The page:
Either in the report itself or in a separate profile, authors should write some background information about themselves, including factual details like a history of past drug consumption, but also views on philosophical issues like religion, mysticism, and consciousness.

Are you a rationalist/materialist deeply committed to the scientific method? Do you believe in psychic phenomenon, ghosts, aliens, or plants spirits? Are you a diehard agnostic, or do you adhere to any particular religion? Answering these sort of questions allows readers to have a better idea where an author is coming from.

Contribute to Erowid
Experience reports that fit specific criteria are welcomed at the Erowid website (see Erowid.org/experiences/submit). With each new submission posted, the Experience Vaults become incrementally more useful for those interested in trying some new compound or combination (or more enjoyable for those who just like to live vicariously through the voyages of others). Any given report is not the final word, of course, and caution is particularly warranted when applying information gleaned from reports in cases where the data pool is limited.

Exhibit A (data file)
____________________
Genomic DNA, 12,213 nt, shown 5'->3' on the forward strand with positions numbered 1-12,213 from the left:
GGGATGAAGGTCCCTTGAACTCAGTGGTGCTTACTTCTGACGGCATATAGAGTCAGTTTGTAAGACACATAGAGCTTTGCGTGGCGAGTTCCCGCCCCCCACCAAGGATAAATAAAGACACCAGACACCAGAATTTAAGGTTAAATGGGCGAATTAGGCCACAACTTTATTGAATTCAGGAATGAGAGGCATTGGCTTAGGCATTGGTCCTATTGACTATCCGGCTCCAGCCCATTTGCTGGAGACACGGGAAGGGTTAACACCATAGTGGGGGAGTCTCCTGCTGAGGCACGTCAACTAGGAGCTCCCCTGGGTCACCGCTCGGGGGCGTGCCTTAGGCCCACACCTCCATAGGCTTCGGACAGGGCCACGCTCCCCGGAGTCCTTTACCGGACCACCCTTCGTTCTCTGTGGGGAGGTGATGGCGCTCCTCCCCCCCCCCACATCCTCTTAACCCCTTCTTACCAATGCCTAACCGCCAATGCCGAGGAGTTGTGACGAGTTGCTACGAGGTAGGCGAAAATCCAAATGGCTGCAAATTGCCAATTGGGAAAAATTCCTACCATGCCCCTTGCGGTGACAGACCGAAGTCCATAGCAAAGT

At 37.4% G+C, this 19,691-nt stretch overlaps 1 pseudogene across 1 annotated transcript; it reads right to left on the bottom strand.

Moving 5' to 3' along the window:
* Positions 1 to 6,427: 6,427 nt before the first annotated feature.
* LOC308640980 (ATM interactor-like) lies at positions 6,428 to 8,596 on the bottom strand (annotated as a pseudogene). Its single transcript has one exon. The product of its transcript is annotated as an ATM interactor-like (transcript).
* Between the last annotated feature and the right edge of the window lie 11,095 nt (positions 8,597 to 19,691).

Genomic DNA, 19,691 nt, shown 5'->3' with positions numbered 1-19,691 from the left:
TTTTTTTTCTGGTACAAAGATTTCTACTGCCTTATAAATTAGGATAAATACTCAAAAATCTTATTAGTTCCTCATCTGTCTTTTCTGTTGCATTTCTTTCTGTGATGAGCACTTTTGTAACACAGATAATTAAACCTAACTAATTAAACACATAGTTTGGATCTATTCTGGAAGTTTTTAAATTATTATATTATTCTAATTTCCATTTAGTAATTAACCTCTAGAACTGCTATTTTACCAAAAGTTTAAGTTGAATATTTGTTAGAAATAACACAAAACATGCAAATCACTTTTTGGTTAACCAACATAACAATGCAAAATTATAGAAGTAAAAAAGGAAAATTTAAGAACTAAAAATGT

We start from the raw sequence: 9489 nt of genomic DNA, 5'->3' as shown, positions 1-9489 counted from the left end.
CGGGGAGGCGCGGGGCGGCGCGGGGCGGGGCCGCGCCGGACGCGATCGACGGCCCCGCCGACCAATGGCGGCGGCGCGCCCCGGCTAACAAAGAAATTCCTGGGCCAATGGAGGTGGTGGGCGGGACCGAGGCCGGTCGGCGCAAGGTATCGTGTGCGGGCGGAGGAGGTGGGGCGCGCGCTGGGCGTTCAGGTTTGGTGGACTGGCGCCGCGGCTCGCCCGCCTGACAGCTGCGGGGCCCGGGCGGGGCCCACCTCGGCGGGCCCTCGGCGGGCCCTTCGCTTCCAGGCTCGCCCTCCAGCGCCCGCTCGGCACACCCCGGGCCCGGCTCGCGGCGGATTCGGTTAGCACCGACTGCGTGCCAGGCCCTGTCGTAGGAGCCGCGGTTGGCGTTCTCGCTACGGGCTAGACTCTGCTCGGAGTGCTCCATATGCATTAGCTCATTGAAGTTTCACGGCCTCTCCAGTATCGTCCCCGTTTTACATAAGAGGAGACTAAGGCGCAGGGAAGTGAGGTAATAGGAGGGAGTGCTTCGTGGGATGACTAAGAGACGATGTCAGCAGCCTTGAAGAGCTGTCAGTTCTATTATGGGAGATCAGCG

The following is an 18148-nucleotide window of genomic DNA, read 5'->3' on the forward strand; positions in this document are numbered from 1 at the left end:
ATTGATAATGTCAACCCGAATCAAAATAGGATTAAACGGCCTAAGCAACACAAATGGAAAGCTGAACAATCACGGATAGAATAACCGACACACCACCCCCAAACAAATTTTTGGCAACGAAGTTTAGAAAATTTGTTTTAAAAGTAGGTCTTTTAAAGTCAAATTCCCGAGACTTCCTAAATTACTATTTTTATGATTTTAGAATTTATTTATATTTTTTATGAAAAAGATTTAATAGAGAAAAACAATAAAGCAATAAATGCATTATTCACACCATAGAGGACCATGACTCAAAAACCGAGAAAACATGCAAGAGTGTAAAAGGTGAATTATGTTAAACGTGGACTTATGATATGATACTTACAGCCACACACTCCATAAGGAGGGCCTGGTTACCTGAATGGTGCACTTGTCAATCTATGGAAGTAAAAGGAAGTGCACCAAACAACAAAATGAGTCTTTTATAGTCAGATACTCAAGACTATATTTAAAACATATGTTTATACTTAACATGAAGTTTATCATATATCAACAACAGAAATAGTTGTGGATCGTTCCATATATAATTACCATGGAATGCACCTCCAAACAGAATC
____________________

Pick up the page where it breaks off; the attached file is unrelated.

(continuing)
When buying a pizza recently, the counter guy noticed my Mind States bank card and asked me what business I was in. Once we got to talking, he described a somatically less-than-pleasant morning glory seed trip he had taken, remarking that he had not read far enough in the Erowid experience reports before trying the seeds. After heaving all night, the next day he discovered a submission describing some "ten hours of hell" that echoed his own experience. The caveat, then: read as much as possible before heading into unexplored territory.

Whether written, rendered artistically, or recorded in some other medium, there's always room for more well-communicated, unique voyages.